Without testing, not only do you not know if your backups will work when you need them, but you also won’t know if they meet your RPO or RTO.
So, what should your test look like? You should consider the following factors as you plan your backup verification: What to Test
This means testing to be sure you can restore files, folders, and data volumes from your backups. The recovery of your databases is key. You’ll want to factor in restoring server and/or network-attached storage volumes for unstructured and user data. Additionally, you’ll want to ensure that if there are outages that damage your entire IT environment that you can restore everything, not just your data.
Other things to test include:
If you can spin up new hardware if your hardware fails
If you are able to restore from both full and partial restores
If you can restore data stored off-site, in Software-as-a-Service applications, and in the cloud
The next step is to discover whether or not your backups actually work. This is easy to test with things like removable media, but you should also check to ensure that your recovery software is capable of restoring data from disks, offsite data centers, and the cloud. After all, moving large volumes of data is not always easy.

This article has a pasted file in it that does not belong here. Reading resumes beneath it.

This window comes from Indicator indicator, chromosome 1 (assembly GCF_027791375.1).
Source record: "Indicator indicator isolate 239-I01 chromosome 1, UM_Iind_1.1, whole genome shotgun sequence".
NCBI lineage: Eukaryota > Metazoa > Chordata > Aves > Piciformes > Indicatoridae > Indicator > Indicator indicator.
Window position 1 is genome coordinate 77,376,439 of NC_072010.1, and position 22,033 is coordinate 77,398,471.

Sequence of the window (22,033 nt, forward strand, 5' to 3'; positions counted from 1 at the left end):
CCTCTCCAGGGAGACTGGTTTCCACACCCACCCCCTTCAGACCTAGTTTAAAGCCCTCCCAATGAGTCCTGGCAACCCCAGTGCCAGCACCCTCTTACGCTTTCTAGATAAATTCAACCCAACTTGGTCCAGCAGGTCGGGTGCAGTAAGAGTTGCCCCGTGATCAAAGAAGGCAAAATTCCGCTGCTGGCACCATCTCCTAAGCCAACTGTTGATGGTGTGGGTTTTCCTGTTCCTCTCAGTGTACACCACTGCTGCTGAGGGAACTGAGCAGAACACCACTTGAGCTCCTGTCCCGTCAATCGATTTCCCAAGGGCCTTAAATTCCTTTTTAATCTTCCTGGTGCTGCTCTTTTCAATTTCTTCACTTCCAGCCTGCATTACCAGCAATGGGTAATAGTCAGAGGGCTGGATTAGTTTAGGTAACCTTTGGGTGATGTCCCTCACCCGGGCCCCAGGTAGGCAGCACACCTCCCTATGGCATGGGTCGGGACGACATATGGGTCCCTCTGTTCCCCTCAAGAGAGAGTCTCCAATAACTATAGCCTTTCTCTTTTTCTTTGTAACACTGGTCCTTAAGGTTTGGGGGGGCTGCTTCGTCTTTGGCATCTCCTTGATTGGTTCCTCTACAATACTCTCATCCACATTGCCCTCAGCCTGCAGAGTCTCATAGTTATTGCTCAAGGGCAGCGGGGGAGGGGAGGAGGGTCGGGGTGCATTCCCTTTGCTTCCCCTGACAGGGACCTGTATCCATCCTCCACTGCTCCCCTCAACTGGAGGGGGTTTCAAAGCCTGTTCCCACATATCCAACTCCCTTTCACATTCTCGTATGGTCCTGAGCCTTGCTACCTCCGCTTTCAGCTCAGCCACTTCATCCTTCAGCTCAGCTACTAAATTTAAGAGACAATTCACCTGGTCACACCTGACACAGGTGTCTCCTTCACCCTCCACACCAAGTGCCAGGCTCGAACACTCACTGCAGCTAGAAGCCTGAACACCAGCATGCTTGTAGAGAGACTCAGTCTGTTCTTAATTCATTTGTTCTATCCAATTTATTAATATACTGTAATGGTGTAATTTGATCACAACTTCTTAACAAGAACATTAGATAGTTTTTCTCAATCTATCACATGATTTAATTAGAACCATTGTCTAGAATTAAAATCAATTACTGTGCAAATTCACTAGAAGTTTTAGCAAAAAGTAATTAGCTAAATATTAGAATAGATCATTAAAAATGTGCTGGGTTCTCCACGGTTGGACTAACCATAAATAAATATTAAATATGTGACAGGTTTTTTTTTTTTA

Testing will help you determine if there are any weak spots in your data recovery plan and where they exist. You can also determine if your current data recovery solution meets your RTO and RPO guidelines.
Your backup verification test is also an important time to discover if the right data is recovered to the right systems. While some backup solutions can check logical recovery, you’ll want to check yourself to guard against data corruption during the recovery process.
Also, this is the moment to find out if your business continuity measures operate correctly during an outage and that ransomware protections remain in place during data recovery from offsite media.
Lastly, backup recovery verification isn’t a one-and-done process. You need to verify that your backups work consistently and that they work consistently throughout your entire organization. This means that:
Backups are consistent from department to department and application to application.
Backups are robust and consistent over time.
Backups are consistent from in-house, external, and cloud data stores.
An entire network, database, or enterprise would be a terrible thing to lose. And it would likely be a death knell for many organizations. While it’s important to mark dates like Backup Day on your calendar, it’s even more important to have the right tools in place so that you’re always ready.
Retrospect is here to offer support for ransomware protection, disaster recovery, data protection, and backups so that when the unthinkable happens, you’re ready to handle it all in stride. No matter your industry or line of work, we’ll provide the expertise and tools you need to rally in the event of a failure, malicious attack, or other disasters.
To learn how we can help your organization stay ready for anything, connect with us today.
JG Heithcock is GM at Retrospect and has eighteen years experience in the storage and backup industry.